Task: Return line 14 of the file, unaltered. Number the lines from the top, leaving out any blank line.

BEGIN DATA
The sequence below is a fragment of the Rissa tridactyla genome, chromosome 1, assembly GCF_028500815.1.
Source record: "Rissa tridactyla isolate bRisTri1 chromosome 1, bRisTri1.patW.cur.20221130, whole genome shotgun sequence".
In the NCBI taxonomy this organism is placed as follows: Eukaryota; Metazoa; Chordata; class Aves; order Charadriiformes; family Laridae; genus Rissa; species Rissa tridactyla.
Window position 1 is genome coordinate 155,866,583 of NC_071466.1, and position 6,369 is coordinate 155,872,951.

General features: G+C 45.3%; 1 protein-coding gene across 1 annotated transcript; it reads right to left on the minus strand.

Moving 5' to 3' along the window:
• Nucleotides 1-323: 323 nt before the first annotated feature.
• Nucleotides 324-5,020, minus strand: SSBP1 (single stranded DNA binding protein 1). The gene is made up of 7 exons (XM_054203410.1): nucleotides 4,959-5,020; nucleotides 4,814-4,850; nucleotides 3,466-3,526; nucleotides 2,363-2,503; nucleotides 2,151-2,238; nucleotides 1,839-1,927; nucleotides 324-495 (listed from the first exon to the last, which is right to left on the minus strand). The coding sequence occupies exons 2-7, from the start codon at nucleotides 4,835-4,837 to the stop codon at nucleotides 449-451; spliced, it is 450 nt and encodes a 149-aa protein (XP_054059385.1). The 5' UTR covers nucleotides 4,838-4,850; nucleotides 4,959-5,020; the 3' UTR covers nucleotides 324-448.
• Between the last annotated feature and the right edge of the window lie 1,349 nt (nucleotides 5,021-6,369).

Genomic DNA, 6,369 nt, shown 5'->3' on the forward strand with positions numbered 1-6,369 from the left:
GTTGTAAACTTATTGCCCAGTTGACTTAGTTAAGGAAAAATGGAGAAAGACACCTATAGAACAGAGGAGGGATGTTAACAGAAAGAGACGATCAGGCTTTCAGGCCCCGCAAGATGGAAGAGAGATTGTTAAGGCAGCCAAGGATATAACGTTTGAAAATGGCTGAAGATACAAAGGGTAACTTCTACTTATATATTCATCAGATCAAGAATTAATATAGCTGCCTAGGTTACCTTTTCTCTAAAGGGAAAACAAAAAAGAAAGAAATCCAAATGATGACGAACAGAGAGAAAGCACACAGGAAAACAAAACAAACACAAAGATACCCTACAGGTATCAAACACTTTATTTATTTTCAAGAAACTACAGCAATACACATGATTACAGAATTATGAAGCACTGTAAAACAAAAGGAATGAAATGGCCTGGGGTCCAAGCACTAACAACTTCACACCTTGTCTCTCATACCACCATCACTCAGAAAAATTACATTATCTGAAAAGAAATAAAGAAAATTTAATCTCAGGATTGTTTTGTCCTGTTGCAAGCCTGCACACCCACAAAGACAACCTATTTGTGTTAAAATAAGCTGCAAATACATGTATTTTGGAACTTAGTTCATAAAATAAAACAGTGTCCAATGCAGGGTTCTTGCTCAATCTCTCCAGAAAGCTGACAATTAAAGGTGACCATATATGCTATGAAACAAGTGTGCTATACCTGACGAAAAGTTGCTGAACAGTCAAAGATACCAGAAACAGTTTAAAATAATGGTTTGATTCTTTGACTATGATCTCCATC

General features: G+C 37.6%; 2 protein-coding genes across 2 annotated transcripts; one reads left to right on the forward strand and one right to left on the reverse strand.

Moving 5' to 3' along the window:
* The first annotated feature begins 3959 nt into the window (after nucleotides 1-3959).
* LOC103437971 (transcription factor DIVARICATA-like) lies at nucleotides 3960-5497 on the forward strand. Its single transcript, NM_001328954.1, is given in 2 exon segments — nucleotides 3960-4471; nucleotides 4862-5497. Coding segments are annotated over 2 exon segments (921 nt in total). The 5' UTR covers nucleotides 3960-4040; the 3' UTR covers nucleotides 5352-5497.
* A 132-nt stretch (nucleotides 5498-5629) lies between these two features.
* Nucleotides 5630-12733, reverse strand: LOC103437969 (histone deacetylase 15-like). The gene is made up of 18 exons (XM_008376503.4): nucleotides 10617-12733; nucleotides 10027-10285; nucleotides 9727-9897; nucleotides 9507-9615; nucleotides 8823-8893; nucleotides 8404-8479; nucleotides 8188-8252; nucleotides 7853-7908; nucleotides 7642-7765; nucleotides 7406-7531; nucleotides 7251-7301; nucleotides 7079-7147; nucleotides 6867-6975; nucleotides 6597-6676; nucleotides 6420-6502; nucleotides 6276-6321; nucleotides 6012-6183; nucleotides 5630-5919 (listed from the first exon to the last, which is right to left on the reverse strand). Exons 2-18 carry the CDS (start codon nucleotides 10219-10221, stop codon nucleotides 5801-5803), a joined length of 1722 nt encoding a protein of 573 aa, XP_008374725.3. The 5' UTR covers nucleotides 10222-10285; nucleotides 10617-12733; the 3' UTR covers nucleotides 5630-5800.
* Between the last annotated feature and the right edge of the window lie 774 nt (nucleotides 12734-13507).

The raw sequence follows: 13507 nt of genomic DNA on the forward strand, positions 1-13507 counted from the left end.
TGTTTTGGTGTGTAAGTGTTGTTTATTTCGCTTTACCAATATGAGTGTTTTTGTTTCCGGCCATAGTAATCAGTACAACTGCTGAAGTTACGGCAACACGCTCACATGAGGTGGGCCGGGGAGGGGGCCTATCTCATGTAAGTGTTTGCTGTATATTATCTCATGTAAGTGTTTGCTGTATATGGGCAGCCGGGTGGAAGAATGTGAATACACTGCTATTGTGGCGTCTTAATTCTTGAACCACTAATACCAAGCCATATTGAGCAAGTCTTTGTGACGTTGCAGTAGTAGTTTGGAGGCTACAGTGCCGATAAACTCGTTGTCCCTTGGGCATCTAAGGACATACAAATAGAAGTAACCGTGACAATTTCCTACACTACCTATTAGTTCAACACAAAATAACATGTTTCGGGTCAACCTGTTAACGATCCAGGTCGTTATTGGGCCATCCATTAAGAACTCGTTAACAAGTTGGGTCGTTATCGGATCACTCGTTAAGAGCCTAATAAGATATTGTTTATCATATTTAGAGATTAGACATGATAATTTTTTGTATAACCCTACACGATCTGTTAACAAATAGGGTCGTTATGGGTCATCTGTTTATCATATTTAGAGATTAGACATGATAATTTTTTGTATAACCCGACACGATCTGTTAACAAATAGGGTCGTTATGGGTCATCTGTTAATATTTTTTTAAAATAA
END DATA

* The first annotated feature begins 3959 nt into the window (after nucleotides 1-3959).